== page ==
MUMA, in association with Curatorial Practice, Monash Art, Design and Architecture [MADA] and MPavilion are pleased to present a special illustrated lecture by Claire Bishop, Déjà vu: Contemporary Art and the Ghosts of Modernity. The lecture will be introduced by Tara McDowell, who will be in conversation with Claire Bishop following the lecture.
Date: Wednesday 17 December 2014
Time: 6.30 - 7.30pm
Venue: MPavilion Queen Victoria Gardens, Melbourne
Free event - no bookings required!
One of the most persistent themes in contemporary art since the early 1990s has been that of ‘ruined modernity' and ‘failed utopias'. This type of art reformats iconic examples of twentieth-century architecture and design into other mediums (painting, sculpture, photography, video, slide shows, archival installations, etc). Bishop's lecture offers a critique of this tendency: it argues for the digital underpinnings of this strategy of reformatting; discusses the institutional reasons for the rise of this historicism; and asks how we might imagine more politicized modes of engagement with twentieth-century modernism.
Claire Bishop is a Professor in the PhD Program in Art History at the Graduate Center, City University of New York. Her books include Installation Art: A Critical History (2005) and Artificial Hells: Participatory Art and the Politics of Spectatorship (2012), for which she won the 2013 Frank Jewett Mather award for art criticism. She writes on contemporary art and performance, and is a regular contributor to Artforum. Her latest book, Radical Museology, or, What's Contemporary in Museums of Contemporary Art?, was published last year by Koenig Books.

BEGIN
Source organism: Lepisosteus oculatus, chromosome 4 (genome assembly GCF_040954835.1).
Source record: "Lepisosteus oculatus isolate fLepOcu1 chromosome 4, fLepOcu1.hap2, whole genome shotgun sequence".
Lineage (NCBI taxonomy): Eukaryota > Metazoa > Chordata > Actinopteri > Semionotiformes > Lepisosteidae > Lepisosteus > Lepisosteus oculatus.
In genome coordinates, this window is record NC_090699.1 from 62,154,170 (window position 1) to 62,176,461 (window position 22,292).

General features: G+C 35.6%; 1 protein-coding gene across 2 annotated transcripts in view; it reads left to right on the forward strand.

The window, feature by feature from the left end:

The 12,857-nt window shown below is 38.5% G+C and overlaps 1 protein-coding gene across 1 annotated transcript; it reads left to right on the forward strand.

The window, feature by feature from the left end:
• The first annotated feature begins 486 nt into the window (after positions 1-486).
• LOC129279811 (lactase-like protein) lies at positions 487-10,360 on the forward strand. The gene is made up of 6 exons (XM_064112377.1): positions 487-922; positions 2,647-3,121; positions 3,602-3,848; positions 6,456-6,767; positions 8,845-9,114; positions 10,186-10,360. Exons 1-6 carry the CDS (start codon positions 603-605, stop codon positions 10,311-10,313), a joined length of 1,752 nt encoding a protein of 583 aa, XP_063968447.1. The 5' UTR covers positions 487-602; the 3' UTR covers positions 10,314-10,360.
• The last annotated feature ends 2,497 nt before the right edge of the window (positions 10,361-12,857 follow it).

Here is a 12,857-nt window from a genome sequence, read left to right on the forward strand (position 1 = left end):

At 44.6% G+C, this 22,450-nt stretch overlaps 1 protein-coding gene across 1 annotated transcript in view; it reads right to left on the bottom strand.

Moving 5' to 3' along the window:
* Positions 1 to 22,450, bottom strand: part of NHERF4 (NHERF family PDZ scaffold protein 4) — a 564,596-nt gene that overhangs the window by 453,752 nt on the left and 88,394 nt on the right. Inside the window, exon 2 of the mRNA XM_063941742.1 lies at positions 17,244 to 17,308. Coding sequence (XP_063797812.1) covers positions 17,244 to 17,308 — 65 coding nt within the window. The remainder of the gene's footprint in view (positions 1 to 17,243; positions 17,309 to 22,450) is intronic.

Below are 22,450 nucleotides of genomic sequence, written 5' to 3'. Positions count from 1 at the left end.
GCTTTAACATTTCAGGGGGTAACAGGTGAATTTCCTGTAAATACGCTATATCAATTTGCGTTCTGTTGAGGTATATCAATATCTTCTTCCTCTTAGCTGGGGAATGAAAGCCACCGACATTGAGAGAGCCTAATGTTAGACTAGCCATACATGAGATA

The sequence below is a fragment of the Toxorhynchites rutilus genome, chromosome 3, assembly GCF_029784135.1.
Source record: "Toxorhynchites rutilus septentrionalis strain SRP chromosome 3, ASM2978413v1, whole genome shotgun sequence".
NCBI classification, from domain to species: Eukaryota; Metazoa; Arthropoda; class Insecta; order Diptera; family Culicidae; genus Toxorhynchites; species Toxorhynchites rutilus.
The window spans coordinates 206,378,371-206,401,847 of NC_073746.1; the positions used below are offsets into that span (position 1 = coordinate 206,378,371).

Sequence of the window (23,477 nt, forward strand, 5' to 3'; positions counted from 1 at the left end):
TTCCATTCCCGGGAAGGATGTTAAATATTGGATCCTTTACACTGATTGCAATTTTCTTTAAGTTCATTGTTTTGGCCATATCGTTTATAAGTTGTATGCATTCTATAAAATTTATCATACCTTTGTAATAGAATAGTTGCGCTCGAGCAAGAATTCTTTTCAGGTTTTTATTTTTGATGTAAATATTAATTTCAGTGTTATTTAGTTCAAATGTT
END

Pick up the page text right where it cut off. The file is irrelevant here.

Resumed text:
Tara McDowell is Associate Professor and Director of Curatorial Practice at Monash University in Melbourne, Australia. She is Editor-at-Large of The Exhibitionist, and has held curatorial appointments at the CCA Wattis Institute for Contemporary Arts in San Francisco, the San Francisco Museum of Modern Art, and the Massachusetts Museum of Contemporary Art. McDowell holds a Ph.D. in the History of Art from the University of California, Berkeley.